Immigrants Landing at Ellis Island, New York

Categories
Special Collections > Keystone Slides
Type
tiff scanned file from original glass slide
Description
Ellis Island is a small island in the harbor of New York not far from the Statue of Liberty. Here are brought all immigrants who come into America through the port of New York. In order to understand the workings of the government machinery about a port, imagine yourself an immigrant on board a large in-coming ship. The vessel first puts into its pier where American citizens and others whose landing is not to be questioned, gets off. All immigrants are kept on board, you among them. A ferry pulls alongside the ship and you are taken aboard it. This boat takes you to Ellis Island. Perhaps it is your ferry that you see drawn alongside the Ellis Island pier. You will note the immigrants stepping, for the first time on American soil. Before you are free to go to your friends, you must undergo a government inspection. With many others you pass into narrow aisles formed by iron railings. At the end of each of these aisles, in a booth, stands a government inspector. When you finally reach him you undergo a careful examination. You give your name, your age, your occupation, tell who your friends are, where they live, and what they do. You must have a certain amount of money on your person in order that the Government may be assured that it will not have to support you when you land. You are also given an examination by special doctors. If you fail to satisfy the authorities on any of these items, you will not be admitted. More immigrants come through the port of New York than any other port in America. In 1914 there were received at Ellis Island, 1,218, 480 immigrants, 33,041 of whom were debarred. What does "immigrant" mean? Keystone ID: 16752 Note: All titles, descriptions, and location coordinates are from the original Keystone Slide documentation as supplied by the Keystone View Company. No text has been edited or changed.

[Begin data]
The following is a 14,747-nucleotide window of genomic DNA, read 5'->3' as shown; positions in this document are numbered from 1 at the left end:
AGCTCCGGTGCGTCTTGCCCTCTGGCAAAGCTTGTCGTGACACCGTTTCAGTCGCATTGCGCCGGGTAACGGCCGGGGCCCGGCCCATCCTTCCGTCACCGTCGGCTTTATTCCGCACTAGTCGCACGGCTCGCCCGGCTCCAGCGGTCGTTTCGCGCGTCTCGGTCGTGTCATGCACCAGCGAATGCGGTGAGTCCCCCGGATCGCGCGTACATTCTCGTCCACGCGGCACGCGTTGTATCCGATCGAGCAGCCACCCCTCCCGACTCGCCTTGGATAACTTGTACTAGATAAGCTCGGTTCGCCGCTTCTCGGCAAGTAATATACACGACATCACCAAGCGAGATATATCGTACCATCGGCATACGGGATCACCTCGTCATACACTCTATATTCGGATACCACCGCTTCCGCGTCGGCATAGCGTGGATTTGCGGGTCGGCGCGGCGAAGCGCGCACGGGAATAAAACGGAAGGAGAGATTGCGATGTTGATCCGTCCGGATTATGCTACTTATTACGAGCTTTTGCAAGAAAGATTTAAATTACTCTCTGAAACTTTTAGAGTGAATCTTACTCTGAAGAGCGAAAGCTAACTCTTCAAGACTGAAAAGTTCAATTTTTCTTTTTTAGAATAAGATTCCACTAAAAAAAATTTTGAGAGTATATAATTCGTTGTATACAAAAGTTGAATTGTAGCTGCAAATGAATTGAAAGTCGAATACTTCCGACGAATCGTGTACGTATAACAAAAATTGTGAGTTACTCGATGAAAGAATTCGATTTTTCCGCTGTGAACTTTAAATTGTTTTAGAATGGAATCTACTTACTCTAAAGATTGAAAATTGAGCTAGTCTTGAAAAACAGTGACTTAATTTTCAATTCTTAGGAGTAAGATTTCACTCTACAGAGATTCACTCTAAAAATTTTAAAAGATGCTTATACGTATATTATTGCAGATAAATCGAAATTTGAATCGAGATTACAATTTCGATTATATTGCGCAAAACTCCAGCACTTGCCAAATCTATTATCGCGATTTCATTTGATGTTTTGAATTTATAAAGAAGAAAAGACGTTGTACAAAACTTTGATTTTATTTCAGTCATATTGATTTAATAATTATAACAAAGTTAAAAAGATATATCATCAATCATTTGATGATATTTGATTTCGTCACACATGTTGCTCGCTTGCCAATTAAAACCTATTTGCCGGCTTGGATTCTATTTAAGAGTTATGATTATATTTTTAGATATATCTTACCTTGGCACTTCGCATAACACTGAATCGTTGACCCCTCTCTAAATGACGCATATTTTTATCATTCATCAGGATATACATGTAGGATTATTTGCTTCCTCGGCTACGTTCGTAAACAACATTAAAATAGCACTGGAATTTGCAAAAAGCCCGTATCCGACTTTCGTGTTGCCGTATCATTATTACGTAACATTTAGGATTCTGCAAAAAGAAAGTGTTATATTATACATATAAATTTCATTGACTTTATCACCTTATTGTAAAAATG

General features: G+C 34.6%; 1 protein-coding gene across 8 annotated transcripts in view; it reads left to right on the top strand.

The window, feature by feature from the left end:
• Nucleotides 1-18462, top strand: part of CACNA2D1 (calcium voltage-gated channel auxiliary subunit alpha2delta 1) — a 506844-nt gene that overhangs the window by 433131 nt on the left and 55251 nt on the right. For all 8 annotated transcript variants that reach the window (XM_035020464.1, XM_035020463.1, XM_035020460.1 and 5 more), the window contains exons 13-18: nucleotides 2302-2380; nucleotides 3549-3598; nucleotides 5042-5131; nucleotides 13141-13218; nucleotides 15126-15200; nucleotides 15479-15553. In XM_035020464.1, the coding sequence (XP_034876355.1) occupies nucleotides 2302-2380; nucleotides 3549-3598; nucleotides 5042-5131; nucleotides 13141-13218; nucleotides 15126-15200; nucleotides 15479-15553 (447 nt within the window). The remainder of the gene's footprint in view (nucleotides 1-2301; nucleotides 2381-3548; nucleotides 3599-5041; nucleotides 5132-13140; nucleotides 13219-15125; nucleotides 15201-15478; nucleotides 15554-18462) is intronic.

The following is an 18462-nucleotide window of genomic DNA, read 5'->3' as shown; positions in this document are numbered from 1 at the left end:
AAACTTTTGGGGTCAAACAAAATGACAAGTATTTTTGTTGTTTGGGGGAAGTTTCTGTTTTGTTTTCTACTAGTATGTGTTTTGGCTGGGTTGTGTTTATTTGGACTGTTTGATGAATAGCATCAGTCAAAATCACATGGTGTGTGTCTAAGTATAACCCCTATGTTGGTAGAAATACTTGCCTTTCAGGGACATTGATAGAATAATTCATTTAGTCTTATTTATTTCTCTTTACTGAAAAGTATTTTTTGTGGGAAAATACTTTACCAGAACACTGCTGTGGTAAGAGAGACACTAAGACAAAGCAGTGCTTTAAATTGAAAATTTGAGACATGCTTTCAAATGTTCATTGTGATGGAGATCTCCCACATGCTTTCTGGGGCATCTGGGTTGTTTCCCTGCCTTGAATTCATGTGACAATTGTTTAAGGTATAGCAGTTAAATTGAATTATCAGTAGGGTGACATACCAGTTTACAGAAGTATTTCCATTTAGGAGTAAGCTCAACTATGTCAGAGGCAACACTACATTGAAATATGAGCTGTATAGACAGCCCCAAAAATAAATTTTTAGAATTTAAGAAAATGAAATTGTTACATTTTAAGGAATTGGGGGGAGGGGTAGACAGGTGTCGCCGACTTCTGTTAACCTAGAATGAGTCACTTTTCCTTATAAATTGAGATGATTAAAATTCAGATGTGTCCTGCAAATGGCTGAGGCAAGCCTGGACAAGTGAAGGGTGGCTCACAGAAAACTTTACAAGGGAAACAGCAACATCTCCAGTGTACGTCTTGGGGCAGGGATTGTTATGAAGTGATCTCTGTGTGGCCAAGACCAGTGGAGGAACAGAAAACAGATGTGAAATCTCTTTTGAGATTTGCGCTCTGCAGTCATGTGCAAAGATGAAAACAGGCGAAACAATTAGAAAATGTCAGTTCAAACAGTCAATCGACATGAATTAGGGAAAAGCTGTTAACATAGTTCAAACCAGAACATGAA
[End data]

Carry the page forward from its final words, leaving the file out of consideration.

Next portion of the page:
Rights
Copyright by the Keystone View Company. The original slides are housed in McConnell Library's Special Collections.